Yellen, the Fed's vice chair, would replace
Fed policymakers, including Yellen, had been expected to begin reducing one of the central bank's key stimulus programs in September. But they decided that the economy, particularly the labor market, was not yet strong enough for the Fed to start reducing its monthly purchases of $85 billion in bonds. The bond purchases, started in September 2012, have been designed to lower mortgage rates and other long-term interest rates.
Obama is scheduled to announce the nomination at the White House on Wednesday afternoon, joined by Yellen and Bernanke.
The Fed's leadership and policy signals are being closely watched around the world, especially in developing economies where many fear that if the central bank pulls back too rapidly on its economic stimulus efforts or communicates its plans poorly, global financial markets and the flow of capital could be badly disrupted.
Analysts and investors had been expecting Yellen's appointment after the president's other top choice, former Treasury Secretary Lawrence H. Summers, withdrew from the running in September in the wake of mounting opposition, particularly among liberal
Because investors already viewed Yellen as the favorite for the job, the news seemed unlikely to have a major effect on markets. Stocks had jumped after Summers withdrew his name for the post, reflecting the expectation that Yellen would be more likely than Summers to prolong the Fed's stimulus programs.
The fact that a Yellen appointment signals continuity led analysts in Asia to say that investors there would probably welcome the decision.
With Yellen, "the consensus view is that there will be better continuity with the Bernanke Fed," said Tim Condon, head of research for
Obama will make his announcement as scores of central bankers and finance ministers from around the globe have come to Washington for annual meetings of the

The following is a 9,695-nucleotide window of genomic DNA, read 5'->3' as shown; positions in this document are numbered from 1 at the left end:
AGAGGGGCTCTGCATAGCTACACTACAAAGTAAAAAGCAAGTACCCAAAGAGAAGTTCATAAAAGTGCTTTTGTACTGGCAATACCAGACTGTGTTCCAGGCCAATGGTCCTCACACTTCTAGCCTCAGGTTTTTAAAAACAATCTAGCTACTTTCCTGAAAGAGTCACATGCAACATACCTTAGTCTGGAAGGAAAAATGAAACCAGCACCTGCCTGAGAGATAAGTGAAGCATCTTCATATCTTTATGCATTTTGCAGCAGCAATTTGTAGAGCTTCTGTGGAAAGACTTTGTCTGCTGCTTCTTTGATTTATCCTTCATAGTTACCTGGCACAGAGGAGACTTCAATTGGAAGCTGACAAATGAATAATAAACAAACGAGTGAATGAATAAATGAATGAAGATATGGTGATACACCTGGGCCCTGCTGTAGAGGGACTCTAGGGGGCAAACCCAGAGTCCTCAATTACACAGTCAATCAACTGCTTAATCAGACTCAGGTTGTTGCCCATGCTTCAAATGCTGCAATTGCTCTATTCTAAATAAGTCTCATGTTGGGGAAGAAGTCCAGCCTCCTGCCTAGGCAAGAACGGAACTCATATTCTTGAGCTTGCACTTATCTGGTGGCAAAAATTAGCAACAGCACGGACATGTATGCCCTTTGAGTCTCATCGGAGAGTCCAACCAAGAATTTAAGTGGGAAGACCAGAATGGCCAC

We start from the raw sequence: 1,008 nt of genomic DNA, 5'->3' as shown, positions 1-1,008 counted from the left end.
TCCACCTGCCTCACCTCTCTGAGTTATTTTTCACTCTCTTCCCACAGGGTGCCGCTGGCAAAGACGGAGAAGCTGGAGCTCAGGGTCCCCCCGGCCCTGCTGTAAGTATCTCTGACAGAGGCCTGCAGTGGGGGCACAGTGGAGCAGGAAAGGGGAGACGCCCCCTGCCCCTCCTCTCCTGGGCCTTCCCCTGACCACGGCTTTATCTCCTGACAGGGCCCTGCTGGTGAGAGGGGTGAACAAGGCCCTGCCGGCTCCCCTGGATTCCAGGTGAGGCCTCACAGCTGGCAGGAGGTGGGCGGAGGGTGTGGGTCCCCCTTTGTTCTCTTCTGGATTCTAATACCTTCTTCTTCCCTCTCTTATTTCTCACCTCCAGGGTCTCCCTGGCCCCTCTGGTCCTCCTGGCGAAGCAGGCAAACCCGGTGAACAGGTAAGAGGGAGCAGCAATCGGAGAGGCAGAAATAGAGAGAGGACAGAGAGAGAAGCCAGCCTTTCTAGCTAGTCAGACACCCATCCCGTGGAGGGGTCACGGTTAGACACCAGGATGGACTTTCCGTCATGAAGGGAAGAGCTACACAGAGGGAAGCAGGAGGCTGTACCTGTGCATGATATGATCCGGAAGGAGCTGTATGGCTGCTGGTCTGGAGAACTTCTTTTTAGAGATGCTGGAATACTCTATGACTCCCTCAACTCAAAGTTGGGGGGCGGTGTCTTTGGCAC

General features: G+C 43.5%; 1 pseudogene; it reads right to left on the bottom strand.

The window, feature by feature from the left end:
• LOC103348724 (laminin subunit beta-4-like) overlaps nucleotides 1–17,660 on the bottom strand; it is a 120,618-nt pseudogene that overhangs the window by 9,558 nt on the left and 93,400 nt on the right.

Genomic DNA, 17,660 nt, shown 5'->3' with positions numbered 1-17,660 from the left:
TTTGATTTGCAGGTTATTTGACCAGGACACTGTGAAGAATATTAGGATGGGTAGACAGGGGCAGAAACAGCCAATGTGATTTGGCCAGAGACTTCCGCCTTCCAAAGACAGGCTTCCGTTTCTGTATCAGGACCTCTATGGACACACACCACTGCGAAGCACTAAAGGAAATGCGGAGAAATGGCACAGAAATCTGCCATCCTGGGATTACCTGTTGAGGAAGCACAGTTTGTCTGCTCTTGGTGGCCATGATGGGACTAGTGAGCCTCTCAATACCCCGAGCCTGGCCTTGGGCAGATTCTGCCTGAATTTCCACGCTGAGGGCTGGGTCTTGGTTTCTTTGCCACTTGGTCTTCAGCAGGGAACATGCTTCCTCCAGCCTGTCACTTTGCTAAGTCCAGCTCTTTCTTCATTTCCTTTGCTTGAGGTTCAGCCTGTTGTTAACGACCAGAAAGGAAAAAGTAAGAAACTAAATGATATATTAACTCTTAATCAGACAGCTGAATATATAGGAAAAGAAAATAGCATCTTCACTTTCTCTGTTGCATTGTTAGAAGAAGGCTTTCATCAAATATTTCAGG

At a time when the
"Clearly the news is not going to go unnoticed," he said.
But Republican Sen.
"I voted against Vice Chairman Yellen's original nomination to the Fed in 2010 because of her dovish views on monetary policy," he said in a statement Tuesday night, referring to her support for steps to keep interest rates low and her willingness to tolerate some amount of inflation in order to lower unemployment levels.
"We will closely examine her record since that time, but I am not aware of anything that demonstrates her views have changed," Corker said.
A Brooklyn native who spent much of her career between the Fed and UC, Yellen began teaching at Berkeley in 1980, served on the Fed board of governors under Chairman
Despite her popularity among many economists and members of Congress, Yellen may face tough questioning about her time as president of the San Francisco Fed, a period when she also was involved in the central bank's monetary policy decisions. Yellen raised early concerns about the risks banks were taking during the subprime housing boom, but like most economists, she did not foresee real estate's disastrous crash, which triggered the worst economic downturn since the Great Depression.
As the Fed's vice chair, Yellen has been a staunch supporter of Bernanke as he has gone to extraordinary lengths to stimulate the tepid recovery. But Bernanke has been subjected to intense criticism and scrutiny over the central bank's policies, with opposition from many Republicans as well as some populist Democrats. Bernanke, a Republican, was confirmed in a 70-30 vote in 2010 for his second term as chairman. It was the narrowest victory margin for a Fed chief in the central bank's history.
Under Bernanke, the Fed has kept its benchmark short-term interest rate near zero since late 2008. The central bank's balance sheet, or asset holdings, have quadrupled since mid-2008 to $3.7 trillion as the Fed has bought Treasury bonds and mortgage-backed securities to pump money into the financial system.